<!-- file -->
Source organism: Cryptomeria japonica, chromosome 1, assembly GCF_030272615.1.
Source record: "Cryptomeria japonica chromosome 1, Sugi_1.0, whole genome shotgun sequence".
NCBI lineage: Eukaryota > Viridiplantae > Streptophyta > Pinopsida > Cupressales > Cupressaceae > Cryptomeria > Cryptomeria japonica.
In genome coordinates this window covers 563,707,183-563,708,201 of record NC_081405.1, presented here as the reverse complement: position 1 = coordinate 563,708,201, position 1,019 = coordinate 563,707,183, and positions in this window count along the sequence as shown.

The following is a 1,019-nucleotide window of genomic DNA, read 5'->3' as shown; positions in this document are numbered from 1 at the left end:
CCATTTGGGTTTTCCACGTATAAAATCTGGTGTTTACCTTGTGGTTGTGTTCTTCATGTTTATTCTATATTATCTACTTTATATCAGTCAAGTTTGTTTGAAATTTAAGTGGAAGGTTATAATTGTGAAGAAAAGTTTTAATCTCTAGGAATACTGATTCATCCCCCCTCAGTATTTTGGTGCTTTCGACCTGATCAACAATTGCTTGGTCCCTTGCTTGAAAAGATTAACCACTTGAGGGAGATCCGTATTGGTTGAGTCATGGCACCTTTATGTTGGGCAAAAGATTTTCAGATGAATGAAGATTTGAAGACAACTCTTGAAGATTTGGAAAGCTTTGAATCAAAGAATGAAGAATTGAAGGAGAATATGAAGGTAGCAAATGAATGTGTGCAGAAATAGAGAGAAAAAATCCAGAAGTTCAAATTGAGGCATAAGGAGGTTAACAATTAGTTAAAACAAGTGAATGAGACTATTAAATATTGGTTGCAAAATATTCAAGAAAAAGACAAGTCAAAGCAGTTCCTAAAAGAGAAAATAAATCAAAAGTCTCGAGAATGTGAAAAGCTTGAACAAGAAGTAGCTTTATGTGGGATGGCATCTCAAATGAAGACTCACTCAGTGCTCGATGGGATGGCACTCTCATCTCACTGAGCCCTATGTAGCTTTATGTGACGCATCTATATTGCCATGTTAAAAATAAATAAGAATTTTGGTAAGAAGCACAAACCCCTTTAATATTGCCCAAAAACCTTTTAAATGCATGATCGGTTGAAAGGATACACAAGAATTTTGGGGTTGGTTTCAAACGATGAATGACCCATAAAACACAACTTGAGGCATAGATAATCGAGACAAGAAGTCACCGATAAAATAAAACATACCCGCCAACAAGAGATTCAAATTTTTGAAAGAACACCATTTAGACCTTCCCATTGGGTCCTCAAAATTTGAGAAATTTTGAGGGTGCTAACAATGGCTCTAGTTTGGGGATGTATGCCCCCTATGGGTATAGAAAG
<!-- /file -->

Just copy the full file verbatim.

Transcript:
Source organism: Cryptomeria japonica, chromosome 1, assembly GCF_030272615.1.
Source record: "Cryptomeria japonica chromosome 1, Sugi_1.0, whole genome shotgun sequence".
NCBI lineage: Eukaryota > Viridiplantae > Streptophyta > Pinopsida > Cupressales > Cupressaceae > Cryptomeria > Cryptomeria japonica.
In genome coordinates this window covers 563,707,183-563,708,201 of record NC_081405.1, presented here as the reverse complement: position 1 = coordinate 563,708,201, position 1,019 = coordinate 563,707,183, and positions in this window count along the sequence as shown.

The following is a 1,019-nucleotide window of genomic DNA, read 5'->3' as shown; positions in this document are numbered from 1 at the left end:
CCATTTGGGTTTTCCACGTATAAAATCTGGTGTTTACCTTGTGGTTGTGTTCTTCATGTTTATTCTATATTATCTACTTTATATCAGTCAAGTTTGTTTGAAATTTAAGTGGAAGGTTATAATTGTGAAGAAAAGTTTTAATCTCTAGGAATACTGATTCATCCCCCCTCAGTATTTTGGTGCTTTCGACCTGATCAACAATTGCTTGGTCCCTTGCTTGAAAAGATTAACCACTTGAGGGAGATCCGTATTGGTTGAGTCATGGCACCTTTATGTTGGGCAAAAGATTTTCAGATGAATGAAGATTTGAAGACAACTCTTGAAGATTTGGAAAGCTTTGAATCAAAGAATGAAGAATTGAAGGAGAATATGAAGGTAGCAAATGAATGTGTGCAGAAATAGAGAGAAAAAATCCAGAAGTTCAAATTGAGGCATAAGGAGGTTAACAATTAGTTAAAACAAGTGAATGAGACTATTAAATATTGGTTGCAAAATATTCAAGAAAAAGACAAGTCAAAGCAGTTCCTAAAAGAGAAAATAAATCAAAAGTCTCGAGAATGTGAAAAGCTTGAACAAGAAGTAGCTTTATGTGGGATGGCATCTCAAATGAAGACTCACTCAGTGCTCGATGGGATGGCACTCTCATCTCACTGAGCCCTATGTAGCTTTATGTGACGCATCTATATTGCCATGTTAAAAATAAATAAGAATTTTGGTAAGAAGCACAAACCCCTTTAATATTGCCCAAAAACCTTTTAAATGCATGATCGGTTGAAAGGATACACAAGAATTTTGGGGTTGGTTTCAAACGATGAATGACCCATAAAACACAACTTGAGGCATAGATAATCGAGACAAGAAGTCACCGATAAAATAAAACATACCCGCCAACAAGAGATTCAAATTTTTGAAAGAACACCATTTAGACCTTCCCATTGGGTCCTCAAAATTTGAGAAATTTTGAGGGTGCTAACAATGGCTCTAGTTTGGGGATGTATGCCCCCTATGGGTATAGAAAG